Nature cycles through her paces: earth, air, water, and fire. I suspect there is a connection between these elements and the hereafter.
Propelled forward by a promise, my fellow spirits and I wander the world of the living searching for our purpose.
Will delving into the metaphysical side of death, the science of the afterlife, provide the answers? Maybe if I can understand why I continue to exist, I will be able to rest in peace. That is the goal—the ultimate finale—sans encores.
The soundtrack of my death snakes through my story. On the plane of the dead, I continue to reconcile this existence with the off-kilter dissonance of the ever-present music resounding in my mind.
Prologue: Nature’s Elemental Truths
Santa Claus, the Easter Bunny, the Tooth Fairy, the boogeyman, our questioning of truth begins the moment we uncover the lies.
Woven within the fabric of life, lies take on an existence of their own. Snap out the cloth; let mythology fall like dead leaves in the autumn forest. What remains is truth, green, musky, slippery. Wrap yourself within truth’s folds, for there is nothing warmer on a cold day. Have faith in what is real—the purity of existence.
When you accept the fundamental elements of nature, there is no reason to create comforting, ritualistic lore. Develop a wanderlust and experience for yourself all the magic surrounding your senses when they are exposed to the physical realm. Drink it in; allow it to slip down your throat. Caress it with curious fingers. Embrace the deepest level of tactile sensation. Listen for the dissonant music emanating from all life.
For the unafraid, heaven exists in nature’s truths. I feel the honesty of life because my heart plays the dissonance of the dead.
Lynn Lamb and I took some time this week to discuss her many creative endeavors. She has a degree in film and is the author of ten books that have earned their rightful place on readers’ bookshelves.
Not only is she a chart-topping author, she is also an independent filmmaker, a graphic designer, and a scriptwriter. Her hometown of Monterey, California, has been a great source of inspiration for the characters in her books.
One of her greatest aspirations is to produce the great American documentary.
Now that I’ve introduced you to Lynn let’s get to know her a little better.
What inspired you to be a writer?
I’ve always been a writer. Even before I could read and
write. I have a degree in Film, so telling stories is ingrained in me.
Is writing your full-time profession?
That’s the goal, but I also do graphic design. My business is Book Banners Etc. and you can visit my website here: www.bookbannersetc.com
Have you won any awards?
I’m not really big on entering contests, but I have won
awards in the past. Mechaniclism received three 5-Star Book Reviews, and
Claudette Melanson’s Book The 12 Terrors
of Christmas, featuring my story Bring Me Flesh and Bring Me Wine, has one three awards: Read Free.ly’s 50
Best Indie Books of 2017 (#10), finalist in the Indie Book Awards, and finalist
in the Top Shelf Awards.
How long have you been writing?
I have been writing novels since 2014, but as far as
creating stories, I’ve been a writer all my life.
Which genres do you write?
I’m a genre hopper. I write horror, metaphysical fiction, dystopian, science fiction, dark fantasy, paranormal, and apocalypse.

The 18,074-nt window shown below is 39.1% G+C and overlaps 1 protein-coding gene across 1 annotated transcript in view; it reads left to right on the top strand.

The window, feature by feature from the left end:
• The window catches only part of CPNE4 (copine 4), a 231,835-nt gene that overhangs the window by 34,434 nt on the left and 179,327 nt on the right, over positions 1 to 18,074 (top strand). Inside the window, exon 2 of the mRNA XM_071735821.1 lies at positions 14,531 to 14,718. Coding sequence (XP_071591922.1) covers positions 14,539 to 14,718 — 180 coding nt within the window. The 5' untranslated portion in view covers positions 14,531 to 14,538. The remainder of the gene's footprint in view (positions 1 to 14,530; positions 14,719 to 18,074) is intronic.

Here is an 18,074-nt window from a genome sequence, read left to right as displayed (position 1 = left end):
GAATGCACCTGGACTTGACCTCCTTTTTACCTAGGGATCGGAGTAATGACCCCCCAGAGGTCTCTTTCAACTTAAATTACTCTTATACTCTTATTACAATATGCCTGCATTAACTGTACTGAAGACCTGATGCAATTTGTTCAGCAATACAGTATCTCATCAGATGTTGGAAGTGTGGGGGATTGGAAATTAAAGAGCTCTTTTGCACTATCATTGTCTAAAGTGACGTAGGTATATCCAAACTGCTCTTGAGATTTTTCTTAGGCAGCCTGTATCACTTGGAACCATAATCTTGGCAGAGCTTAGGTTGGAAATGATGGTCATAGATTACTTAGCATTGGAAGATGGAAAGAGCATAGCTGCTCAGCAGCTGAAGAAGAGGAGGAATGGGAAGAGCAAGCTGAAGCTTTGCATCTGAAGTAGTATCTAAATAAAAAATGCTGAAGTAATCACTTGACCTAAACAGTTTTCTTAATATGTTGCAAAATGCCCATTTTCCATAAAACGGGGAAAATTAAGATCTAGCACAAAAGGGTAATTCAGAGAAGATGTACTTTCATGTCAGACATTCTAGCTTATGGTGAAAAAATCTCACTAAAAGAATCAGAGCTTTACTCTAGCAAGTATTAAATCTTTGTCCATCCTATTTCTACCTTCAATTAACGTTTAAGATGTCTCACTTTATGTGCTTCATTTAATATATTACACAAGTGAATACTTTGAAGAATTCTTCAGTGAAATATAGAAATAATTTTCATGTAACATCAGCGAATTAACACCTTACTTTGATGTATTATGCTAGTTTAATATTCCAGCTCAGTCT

How many books have you written?
Lullaby of the Dead,
Volume One of the Opus of the Dead Series
Dissonance of the
Dead, Volume Two of the Opus of the Dead Series
Monte Vista Village,
The Survivor Diaries- Book I (Perma-free)
The Beginning at the
End of the World, The Survivor Diaries- Book II
Survivor Diaries, Book III
Frozen Webs, The
Survivor Diaries- Book IV
Wanderers on the
Winds, The Survivor Diaries- Book V
The Oxymoron of Still
Life (short stories)
Featured in The 12 Terrors of Christmas, by Claudette Melanson
Your work seems to focus on a post-apocolyptic future and to draw inspiration from the darkest elements of humanity. Can you tell us a little about why you write in this style?
My Survivor Diaries
Series is post-apocalyptic fiction. I have had a life-long fear and
fascination with a nuclear apocalypse.
While I was growing up, there was no such thing as watching
television around the dinner table. We spoke of world news and events, and I
was introduced to the subjects of nuclear holocaust and the Cold War at a young
Looking back, perhaps I was a bit too young. I remember
staying up at nights worrying about something happening to my family. After
and the Thousand Paper Cranes, by Eleanor Coerr, my
fears only worsened.
about nuclear war and survival is a way to help tame those worries and allowed
me to play out a scenario where my family and I not only survive but become
experts in forging the land independent of society as we know it today.
main character, Laura Patton, becomes a leader of a group determined to make a
new life for themselves, and in that way I am able to feel some control over
the prospects of nuclear annihilation.
What are the challenges of
writing in this genre?
Sometimes it feels too real.
What message are you sharing in your books?
At the end of the book, I tell my readers the same thing each time: As always, my final note: remember that our earth is our only home, so please live every day dedicated to protecting it and all of our neighbors, both near and far, who dwell here.
What are you working on now?
I just finished writing Dissonance of the Dead, Volume
Two of the Opus of the Dead Series. So, next up is editing.
Do you have a new release coming out?
Please see above
What advice would you give to new writers?
Write, write, write, and don’t be pressured to release
before you are ready.
Is there anything else you’d like your readers to know?
(appearances, signings, giveaways)